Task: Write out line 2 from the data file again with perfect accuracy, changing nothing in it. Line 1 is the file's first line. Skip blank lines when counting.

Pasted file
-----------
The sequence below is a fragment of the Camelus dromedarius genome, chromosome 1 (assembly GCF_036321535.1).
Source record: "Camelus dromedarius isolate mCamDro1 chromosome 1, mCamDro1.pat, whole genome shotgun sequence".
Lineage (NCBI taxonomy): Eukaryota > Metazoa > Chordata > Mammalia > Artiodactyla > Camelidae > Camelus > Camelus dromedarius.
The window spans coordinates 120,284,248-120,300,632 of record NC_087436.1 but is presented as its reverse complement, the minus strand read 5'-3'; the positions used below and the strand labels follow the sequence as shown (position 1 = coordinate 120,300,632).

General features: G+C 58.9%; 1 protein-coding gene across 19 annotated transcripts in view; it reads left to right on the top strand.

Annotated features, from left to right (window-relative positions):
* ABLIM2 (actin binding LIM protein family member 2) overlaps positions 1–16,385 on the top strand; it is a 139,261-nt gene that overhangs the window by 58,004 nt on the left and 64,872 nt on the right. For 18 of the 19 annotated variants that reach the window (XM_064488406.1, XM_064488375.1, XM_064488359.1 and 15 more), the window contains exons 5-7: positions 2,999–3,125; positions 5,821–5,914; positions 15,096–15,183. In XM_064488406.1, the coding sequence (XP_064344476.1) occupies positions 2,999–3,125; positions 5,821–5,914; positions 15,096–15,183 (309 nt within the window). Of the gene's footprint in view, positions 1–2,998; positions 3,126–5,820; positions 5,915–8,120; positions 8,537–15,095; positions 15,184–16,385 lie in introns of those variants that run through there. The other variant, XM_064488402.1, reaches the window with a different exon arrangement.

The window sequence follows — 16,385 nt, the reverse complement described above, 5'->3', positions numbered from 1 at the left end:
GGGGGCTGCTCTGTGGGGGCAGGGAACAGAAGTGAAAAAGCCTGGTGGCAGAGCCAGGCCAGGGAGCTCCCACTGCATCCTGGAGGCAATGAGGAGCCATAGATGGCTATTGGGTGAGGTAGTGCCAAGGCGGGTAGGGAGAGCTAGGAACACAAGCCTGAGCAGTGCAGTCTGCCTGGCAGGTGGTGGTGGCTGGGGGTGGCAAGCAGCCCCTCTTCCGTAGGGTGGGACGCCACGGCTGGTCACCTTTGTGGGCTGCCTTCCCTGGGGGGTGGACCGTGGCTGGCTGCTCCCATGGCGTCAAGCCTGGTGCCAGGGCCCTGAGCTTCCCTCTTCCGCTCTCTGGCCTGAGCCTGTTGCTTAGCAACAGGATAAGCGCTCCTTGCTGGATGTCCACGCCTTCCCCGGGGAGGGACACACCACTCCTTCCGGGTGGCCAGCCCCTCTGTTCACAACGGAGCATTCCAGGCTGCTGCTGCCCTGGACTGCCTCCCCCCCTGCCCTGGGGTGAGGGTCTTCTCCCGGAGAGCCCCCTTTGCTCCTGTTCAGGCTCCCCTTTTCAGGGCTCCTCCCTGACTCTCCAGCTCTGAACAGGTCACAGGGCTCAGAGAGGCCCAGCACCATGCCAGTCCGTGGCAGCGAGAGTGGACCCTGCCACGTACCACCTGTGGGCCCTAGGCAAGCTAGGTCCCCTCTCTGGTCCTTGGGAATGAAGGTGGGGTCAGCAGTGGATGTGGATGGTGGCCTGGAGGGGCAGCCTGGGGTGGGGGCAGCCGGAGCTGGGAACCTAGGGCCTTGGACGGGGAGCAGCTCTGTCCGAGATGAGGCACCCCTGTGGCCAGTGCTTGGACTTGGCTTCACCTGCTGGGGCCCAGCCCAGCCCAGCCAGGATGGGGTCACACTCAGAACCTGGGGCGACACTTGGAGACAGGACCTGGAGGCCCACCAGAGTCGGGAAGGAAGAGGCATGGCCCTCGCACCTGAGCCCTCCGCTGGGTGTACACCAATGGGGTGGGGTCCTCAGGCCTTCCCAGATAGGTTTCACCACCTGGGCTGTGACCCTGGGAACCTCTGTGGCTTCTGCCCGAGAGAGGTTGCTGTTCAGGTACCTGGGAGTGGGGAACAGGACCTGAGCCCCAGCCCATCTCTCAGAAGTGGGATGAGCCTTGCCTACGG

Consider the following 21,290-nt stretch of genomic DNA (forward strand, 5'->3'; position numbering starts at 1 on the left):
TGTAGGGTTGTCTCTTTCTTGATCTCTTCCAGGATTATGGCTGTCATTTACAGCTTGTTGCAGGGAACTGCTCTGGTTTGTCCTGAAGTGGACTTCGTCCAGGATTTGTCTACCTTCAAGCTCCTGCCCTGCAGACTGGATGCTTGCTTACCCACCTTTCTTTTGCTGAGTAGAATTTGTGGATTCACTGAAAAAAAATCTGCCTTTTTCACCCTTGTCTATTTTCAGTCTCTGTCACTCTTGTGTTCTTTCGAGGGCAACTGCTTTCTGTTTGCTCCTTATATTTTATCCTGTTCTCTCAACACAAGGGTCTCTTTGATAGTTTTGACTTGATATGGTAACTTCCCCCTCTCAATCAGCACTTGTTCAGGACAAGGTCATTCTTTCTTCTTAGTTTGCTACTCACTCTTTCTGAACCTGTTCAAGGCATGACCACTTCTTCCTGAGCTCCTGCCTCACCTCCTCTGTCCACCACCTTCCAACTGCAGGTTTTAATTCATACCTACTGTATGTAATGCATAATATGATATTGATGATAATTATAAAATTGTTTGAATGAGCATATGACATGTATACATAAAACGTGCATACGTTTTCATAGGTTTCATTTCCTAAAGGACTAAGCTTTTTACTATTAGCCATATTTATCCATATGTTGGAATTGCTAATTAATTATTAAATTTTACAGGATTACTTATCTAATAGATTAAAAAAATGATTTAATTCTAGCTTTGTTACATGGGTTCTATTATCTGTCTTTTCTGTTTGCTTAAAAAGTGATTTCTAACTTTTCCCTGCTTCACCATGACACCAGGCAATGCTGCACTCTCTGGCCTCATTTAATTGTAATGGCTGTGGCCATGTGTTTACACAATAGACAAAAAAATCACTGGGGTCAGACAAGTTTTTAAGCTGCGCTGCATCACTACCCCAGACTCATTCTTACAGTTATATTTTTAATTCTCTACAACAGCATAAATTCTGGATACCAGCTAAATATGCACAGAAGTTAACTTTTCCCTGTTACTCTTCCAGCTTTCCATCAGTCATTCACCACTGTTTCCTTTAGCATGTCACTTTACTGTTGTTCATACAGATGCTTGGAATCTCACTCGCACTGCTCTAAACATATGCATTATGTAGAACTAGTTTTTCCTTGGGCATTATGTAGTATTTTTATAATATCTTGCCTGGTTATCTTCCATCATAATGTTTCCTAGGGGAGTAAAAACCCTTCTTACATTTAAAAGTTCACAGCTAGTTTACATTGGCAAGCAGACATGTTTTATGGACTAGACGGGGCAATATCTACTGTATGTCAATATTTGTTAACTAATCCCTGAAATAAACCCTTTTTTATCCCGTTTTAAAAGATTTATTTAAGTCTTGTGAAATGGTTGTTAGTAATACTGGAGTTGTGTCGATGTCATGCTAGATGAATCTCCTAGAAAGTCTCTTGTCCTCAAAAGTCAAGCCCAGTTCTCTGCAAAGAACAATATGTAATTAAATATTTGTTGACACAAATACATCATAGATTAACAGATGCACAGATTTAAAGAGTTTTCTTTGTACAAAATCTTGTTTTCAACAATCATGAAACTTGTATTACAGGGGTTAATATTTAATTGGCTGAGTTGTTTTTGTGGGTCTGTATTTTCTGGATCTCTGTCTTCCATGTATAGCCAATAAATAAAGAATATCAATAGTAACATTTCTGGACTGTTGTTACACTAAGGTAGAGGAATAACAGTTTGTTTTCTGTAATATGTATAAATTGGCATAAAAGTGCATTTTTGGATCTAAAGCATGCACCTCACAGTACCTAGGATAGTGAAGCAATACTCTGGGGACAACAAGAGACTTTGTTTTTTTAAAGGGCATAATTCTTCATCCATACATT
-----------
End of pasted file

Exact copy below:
Source record: "Camelus dromedarius isolate mCamDro1 chromosome 1, mCamDro1.pat, whole genome shotgun sequence".